When to use WHICH and THAT

A clause is a group of words that has both a subject and a predicate. Every complete sentence is made up of at least one clause. With that, if the sentence has a clause but does not need it, use “which” and if the sentence does need the clause, use “that.”

Moreover, we use the word “That” to show a specific thing, object, subject item, or person. For example, “That’s the girl I am talking about” or “That is my book.” We use the word “which” to add information to objects, items, people, and situations. For example, “Sally returned with a cool damp towel which she placed on Lisa’s face and then the back of her neck” or “She mentioned all the details, which was all irrelevant.”

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Reniel Botnande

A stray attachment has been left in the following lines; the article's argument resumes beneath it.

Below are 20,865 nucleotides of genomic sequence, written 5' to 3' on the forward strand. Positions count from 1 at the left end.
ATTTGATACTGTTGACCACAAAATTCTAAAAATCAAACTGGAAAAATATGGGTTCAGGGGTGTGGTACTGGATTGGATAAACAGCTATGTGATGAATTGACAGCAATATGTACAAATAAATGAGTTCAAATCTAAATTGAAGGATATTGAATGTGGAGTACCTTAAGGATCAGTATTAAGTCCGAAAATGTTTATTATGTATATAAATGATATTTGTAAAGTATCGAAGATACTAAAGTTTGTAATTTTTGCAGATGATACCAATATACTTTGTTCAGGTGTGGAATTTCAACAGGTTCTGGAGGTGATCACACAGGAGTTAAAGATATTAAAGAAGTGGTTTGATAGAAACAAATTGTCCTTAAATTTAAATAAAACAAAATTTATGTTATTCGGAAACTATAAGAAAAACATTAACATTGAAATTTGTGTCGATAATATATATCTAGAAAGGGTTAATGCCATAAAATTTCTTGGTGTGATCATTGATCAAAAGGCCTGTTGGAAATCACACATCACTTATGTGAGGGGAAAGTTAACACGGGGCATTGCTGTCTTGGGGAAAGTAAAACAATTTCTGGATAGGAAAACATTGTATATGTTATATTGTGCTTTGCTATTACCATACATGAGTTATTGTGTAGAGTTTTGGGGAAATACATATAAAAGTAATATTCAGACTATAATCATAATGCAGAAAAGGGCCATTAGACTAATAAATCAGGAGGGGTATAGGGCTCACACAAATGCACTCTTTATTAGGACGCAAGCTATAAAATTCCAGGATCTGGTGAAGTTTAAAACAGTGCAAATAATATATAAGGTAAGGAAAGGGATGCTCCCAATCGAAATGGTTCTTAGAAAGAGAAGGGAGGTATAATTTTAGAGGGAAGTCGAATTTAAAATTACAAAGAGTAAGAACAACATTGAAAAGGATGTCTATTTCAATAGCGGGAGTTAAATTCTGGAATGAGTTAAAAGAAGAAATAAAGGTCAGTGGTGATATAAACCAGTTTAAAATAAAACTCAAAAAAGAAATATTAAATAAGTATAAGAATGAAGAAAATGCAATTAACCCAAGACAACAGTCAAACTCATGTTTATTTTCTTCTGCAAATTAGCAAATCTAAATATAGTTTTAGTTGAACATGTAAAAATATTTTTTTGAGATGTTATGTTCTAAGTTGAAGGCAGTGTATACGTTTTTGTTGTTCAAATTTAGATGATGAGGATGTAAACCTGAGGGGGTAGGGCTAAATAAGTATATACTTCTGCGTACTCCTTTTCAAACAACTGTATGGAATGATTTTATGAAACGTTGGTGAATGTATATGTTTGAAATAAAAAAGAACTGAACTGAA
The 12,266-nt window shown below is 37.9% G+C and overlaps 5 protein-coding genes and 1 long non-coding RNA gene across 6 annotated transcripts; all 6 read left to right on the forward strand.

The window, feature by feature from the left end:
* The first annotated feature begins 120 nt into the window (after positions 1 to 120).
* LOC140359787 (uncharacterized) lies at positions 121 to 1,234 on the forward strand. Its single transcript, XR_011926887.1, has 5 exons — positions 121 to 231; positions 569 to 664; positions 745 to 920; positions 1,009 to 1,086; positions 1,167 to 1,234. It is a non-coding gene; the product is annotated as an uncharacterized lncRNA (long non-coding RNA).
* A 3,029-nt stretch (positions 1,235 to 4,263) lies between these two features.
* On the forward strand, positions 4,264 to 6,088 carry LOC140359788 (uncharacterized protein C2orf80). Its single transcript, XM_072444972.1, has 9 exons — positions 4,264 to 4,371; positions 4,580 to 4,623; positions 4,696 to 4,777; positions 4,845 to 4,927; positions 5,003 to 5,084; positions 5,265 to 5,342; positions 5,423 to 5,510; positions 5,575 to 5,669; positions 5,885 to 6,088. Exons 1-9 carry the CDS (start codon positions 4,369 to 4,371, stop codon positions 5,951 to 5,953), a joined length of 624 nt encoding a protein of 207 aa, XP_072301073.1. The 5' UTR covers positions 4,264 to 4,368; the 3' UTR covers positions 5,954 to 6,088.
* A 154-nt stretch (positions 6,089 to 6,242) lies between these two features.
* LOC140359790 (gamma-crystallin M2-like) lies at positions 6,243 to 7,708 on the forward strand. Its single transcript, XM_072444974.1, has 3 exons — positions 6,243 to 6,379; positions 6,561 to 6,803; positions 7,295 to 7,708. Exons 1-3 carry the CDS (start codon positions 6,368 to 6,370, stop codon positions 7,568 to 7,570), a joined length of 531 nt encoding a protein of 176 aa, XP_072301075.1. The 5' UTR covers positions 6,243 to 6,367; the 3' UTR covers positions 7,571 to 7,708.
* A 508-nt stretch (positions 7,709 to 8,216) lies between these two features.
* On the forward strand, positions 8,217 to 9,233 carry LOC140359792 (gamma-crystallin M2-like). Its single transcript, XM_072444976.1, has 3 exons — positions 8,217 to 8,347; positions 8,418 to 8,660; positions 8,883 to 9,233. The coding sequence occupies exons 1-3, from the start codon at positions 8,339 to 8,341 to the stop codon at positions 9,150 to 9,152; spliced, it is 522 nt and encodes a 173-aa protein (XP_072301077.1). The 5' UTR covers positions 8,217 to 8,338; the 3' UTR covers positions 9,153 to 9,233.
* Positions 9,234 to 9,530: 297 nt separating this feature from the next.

Writing is a medium used to express ourselves as individuals. Writing is a skill developed to inspire, to educate and inform people. My experiences have molded me to become an effective communicator through hosting, teaching and writing. I have been trained as a News Writer and Photo journalist of The-Search Student Publication, Feature Writer of The-Lead Publication of University of Saint La Salle Bacolod. I am a freelance speech and declamation writer and freelance event host. I worked as Media Laboratory Coordinator at USLS-Bacolod for 1 year. I also worked as International School Teacher at Centurion International School for 6 months in Bangkok, Thailand I have a degree in Bachelor of Arts Major in Communication at the University of Saint La Salle Bacolod year 2018.